Wildlife Wonders

As black bear populations continue to grow in the Connecticut River Valley and beyond, now more than ever there’s a need for people and public officials to work together to sustain a healthy bear population.

A Treasured Refuge Becomes Permanently Protected

Alongside the Connecticut River, just a few miles south of Springfield, Massachusetts, is a 371-acre environmental success story, a jewel of a refuge, called the Fannie Stebbins Memorial Wildlife Refuge that will be a safe-haven for wildlife for generations to come.

A Rude Awakening and Call to Action

One of us visited the heart of the Soviet Union during
its latter days and was struck by the absence of
birds in general, and certainly the absence of avian
variety. Among the major differences between the USSR
and North America was the lack of proven, sensible
environmental laws and regulations governing such
things as pesticides, hedgerow preservation, and land use
in the Soviet Union.

A Letter from the Editor:

If you are reading this, there is an excellent chance you love the River as much as we do. The more we speak with readers like you, the more we hear new and interesting stories about the River. This is an invitation to submit those stories to us so that we might share them with other readers. We have a process for doing this. Go to estuarymagazine.com/submissions and read the detailed instructions on how to submit story ideas. You can also submit letters to the editor.

Send Us Your Best

This dramatic photo was taken by Frank Dinardi an amateur wildlife photographer from Connecticut.

An Editorial

When people wore gas masks to protect from the man-made stench of the Connecticut River

About the Seasonal Ecology Mural

In 2016, the Connecticut River Museum commissioned renowned wildlife artist Mike DiGiorgio to create a painting that would bring to life the tidal marshes of the lower Connecticut River. The painting
was photographed by award-winning photographer Jody Dole and enlarged to a mural that is 81 ¼” L x 76” H and installed as a permanent exhibit at the Museum.

Name Gourmand

A poem by GRAY JACOBIK, a
widely-published,nationally-recognized American poet.

The Estuary’s Most [un]Wanted Plant is Under Water

The aquatic plant known as Trapa natans has the unfortunate common name of water chestnut, leading people who are first hearing about it to think that it may well be a bonus source of that good appetizer, with a strip of bacon wrapped around it.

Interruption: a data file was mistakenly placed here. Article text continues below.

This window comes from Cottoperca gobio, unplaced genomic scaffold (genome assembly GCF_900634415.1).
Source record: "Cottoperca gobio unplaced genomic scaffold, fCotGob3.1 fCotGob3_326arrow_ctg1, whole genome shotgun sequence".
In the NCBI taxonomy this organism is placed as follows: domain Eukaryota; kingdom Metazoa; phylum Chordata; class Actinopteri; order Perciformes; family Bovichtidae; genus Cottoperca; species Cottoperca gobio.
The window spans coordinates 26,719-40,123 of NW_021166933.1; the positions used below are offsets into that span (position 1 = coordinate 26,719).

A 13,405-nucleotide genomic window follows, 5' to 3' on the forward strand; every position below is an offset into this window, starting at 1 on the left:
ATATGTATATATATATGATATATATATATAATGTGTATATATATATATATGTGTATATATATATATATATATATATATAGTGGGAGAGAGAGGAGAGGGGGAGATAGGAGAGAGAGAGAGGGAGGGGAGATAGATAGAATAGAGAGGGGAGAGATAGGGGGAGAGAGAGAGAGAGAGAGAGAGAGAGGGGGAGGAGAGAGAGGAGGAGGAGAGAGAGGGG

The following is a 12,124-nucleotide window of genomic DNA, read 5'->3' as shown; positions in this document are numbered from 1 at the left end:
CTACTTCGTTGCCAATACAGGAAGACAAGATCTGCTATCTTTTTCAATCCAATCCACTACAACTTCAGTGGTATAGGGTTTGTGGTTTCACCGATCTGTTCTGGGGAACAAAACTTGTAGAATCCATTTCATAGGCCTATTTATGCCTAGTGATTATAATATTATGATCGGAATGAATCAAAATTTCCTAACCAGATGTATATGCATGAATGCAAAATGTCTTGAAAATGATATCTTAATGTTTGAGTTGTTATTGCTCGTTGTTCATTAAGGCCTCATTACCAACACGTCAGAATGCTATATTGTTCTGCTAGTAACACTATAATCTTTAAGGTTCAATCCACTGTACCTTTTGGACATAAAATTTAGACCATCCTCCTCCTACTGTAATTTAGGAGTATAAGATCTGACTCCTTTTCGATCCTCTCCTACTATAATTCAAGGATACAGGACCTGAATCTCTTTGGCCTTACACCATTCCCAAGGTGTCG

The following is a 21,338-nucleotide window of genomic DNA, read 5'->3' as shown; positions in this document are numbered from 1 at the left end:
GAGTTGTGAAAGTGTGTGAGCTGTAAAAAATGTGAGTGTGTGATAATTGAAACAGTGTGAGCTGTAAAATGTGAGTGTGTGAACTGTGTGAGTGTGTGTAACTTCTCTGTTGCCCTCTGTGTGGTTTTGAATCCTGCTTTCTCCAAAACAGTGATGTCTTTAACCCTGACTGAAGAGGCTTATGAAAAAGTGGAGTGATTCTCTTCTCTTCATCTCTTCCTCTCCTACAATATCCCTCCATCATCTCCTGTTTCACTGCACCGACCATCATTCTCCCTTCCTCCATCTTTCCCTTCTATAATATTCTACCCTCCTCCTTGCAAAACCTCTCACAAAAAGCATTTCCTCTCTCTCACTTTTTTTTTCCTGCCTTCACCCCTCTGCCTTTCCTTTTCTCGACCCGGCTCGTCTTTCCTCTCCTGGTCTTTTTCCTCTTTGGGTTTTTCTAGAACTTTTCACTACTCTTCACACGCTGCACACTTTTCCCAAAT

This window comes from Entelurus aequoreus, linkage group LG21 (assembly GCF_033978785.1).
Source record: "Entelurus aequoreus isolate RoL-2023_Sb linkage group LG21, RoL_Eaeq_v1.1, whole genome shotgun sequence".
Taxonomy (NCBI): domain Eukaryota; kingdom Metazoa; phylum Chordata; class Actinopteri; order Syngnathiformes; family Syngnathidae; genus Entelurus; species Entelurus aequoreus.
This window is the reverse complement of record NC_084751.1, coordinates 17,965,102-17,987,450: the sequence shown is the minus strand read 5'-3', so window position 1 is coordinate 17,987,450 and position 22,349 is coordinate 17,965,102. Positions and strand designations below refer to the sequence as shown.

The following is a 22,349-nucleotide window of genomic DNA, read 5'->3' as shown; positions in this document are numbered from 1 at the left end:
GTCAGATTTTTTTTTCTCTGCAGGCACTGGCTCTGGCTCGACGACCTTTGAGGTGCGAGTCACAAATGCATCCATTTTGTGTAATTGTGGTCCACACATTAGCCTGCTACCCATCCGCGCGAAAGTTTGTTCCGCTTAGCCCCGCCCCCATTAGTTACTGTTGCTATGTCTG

Ferries of the River

The Connecticut River connects us up and downstream. It also separates us from bank to bank. For thousands of years, indigenous people used dugout canoes to get from one shore to the other. The dugout could easily carry the people, meat, plants, tools, and fish around which their foraging lifestyle revolved. Trees transformed into boats were powered by paddle, wind, current, and tide. These organic craft were totally sustainable.


On a hot weekend in July, we headed out on the Connecticut River for a wildlife safari. We weren’t aiming to see osprey, swallows, bald eagles, or turtles, though we saw plenty of those. Instead, we were on the hunt for the River’s smallest inhabitants… its microbial wildlife. The presence of such wildlife can be an indicator of the health of a river.

Bald Eagles of the Connecticut River

Dead drifting my canoe along a stretch of the upper Connecticut River a few miles upstream of the Wilder Dam, a flash of white against the dark green pine background revealed the perching spot of an adult Bald Eagle.

The Shad Spirit

Early on an April morning, a cold mist lies over the Connecticut River. When the sun breaks through and the mist rises, there is shimmering on the water. Regularly, for a brief moment, the modern melds into the timeless and across the expanse of marshes and blue water you see the silver flash and hear the blare of a diesel horn from the Old Lyme Draw every time an Amtrak train speeds along the old truss railroad bridge.

In Awe of the Osprey

During the month of March, the onset of spring in New England is revealed by the arrival of a conspicuous coastal and estuarine raptor—the Osprey. It may be blowing hard on Connecticut salt marshes with temperatures hovering in the 40s, but for Osprey, this time is ripe for reproduction.

A Room with a View

Tom Rose does not live on the Connecticut River, but he lives surrounded by a panoramic River view. His view is not obstructed by buildings, by trees or by traffic-laden roads because he created it himself.

Paddling Home from School

A dreamed of trip becomes a reality— paddling down our Connecticut River

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The Connecticut- Meet the River

The word “Connecticut” stems from a French corruption of the Mohegan word “Quinetucket,” which means “beside the long tidal river.” Adriaen
Block, the Dutch explorer and first European to chart the River in 1614, called it the Fresh River. The English first settled the area in the 1630s and referred to it as the Great River.

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